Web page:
The Crick African Network is a £6.8m programme tackling the burden of infectious disease in Africa by building research capacity on the continent.
Via our innovative and flexible postdoctoral fellowship programme, five partner institutes in Africa are working with the Crick to support 18 African scientists through the transition to becoming independent researchers and future African research leaders.
The programme is funded through the UK Research & Innovation Global Challenges Research Fund (GCRF). The grant commenced on 1 October 2017 and will conclude on 31 March 2023.
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The programme is led by Crick group leader Jean Langhorne and the five African partner institutions:
Training workshops and symposia
To establish the partnership, the Crick African Network delivered four collaborative events across each of the African partner institutions in their respective countries between December 2017 and March 2018.
Each event had a three-day programme which comprised of a one-day scientific symposium open to all local staff and students, and a two-day research methods workshop targeted at around 20 postdoctoral scientists in each location.
These involved updates on the latest research taking place across partners, as well as advanced training in grant-writing.
The main feature of the Crick African Network is the delivery of 18 African Career Accelerator awards, over the course of three years.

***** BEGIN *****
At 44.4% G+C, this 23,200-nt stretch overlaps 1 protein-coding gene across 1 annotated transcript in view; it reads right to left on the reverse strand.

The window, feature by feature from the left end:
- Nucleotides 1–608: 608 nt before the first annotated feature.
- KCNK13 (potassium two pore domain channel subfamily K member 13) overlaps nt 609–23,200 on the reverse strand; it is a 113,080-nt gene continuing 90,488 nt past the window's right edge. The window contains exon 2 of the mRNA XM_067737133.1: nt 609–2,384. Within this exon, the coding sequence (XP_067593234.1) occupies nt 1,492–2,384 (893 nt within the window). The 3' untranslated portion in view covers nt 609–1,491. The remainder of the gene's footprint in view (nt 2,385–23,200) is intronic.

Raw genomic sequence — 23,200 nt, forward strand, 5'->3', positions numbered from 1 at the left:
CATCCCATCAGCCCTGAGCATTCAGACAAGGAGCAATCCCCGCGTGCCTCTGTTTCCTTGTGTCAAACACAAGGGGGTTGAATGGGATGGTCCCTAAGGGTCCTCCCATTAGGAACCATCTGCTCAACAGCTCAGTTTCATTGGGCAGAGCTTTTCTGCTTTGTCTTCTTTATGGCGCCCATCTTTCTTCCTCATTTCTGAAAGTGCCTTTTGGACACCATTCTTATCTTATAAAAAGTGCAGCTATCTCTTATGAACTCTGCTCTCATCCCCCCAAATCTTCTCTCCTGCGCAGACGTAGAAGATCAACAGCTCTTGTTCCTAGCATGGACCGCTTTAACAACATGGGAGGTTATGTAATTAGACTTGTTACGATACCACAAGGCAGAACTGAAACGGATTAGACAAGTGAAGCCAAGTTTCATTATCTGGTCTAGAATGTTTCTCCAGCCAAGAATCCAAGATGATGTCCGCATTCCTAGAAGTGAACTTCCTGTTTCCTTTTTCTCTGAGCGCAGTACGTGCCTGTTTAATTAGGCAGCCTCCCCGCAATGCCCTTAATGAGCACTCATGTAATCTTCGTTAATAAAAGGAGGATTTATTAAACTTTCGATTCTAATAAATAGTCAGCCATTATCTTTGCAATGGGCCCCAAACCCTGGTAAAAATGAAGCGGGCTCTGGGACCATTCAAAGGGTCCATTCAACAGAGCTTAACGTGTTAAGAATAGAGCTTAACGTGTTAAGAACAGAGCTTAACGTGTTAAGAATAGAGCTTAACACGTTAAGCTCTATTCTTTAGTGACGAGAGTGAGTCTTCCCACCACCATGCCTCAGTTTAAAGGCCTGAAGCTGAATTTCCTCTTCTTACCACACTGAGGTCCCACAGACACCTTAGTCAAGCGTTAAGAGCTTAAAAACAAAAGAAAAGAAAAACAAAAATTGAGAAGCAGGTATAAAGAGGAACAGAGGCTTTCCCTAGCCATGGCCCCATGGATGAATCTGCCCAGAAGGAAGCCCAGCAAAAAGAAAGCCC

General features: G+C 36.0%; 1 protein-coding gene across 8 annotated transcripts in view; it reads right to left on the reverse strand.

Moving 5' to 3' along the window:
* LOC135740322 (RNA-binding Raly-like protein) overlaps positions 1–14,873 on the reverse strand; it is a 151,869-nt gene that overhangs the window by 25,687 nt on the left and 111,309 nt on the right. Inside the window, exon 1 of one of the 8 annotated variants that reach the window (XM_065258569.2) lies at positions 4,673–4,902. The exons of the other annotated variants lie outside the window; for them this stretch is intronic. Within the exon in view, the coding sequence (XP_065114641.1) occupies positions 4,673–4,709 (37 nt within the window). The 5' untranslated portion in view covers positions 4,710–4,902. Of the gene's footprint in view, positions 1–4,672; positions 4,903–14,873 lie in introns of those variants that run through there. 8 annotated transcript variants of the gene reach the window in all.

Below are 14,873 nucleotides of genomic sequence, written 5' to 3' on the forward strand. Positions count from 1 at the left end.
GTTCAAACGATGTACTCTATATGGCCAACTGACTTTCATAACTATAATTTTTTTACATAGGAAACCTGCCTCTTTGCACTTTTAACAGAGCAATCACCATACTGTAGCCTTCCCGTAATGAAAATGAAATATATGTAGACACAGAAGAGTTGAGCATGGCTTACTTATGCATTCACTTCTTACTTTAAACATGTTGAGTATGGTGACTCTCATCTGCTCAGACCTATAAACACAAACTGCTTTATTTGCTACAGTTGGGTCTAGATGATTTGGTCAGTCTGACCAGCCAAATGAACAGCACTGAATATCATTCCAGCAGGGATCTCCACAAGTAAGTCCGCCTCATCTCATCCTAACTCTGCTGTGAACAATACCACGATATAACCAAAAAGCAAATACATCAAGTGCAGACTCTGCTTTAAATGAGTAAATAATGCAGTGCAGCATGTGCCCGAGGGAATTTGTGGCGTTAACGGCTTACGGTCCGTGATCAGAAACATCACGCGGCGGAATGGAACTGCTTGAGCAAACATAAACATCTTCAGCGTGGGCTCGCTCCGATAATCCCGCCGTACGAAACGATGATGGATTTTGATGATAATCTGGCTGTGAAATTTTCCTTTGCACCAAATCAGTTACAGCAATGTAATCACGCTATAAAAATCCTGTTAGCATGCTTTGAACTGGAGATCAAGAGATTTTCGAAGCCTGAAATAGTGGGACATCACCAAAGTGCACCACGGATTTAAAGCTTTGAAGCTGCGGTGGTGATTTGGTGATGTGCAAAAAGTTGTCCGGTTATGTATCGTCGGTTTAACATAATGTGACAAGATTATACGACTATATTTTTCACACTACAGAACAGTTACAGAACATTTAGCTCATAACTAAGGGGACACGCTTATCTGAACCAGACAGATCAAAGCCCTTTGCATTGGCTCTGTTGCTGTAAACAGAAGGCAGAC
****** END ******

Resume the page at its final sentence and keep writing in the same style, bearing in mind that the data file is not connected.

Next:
Each individual award has a duration of around two and a half years, with the time being spent between the Crick and one of the five African partner institutes. Fellowships have a value of approximately £200k each.
During their individual awards, fellows have access to state-of-the-art research facilities as well as advanced training opportunities to drive their own research agendas.
They are supported to make the transition to research independence through training in leadership, grant writing and technical skills.
Fellows also submit grant applications in order to make the transition to becoming independent researchers based on the African continent, thereby becoming internationally and locally networked future African research leaders in the infectious diseases of poverty.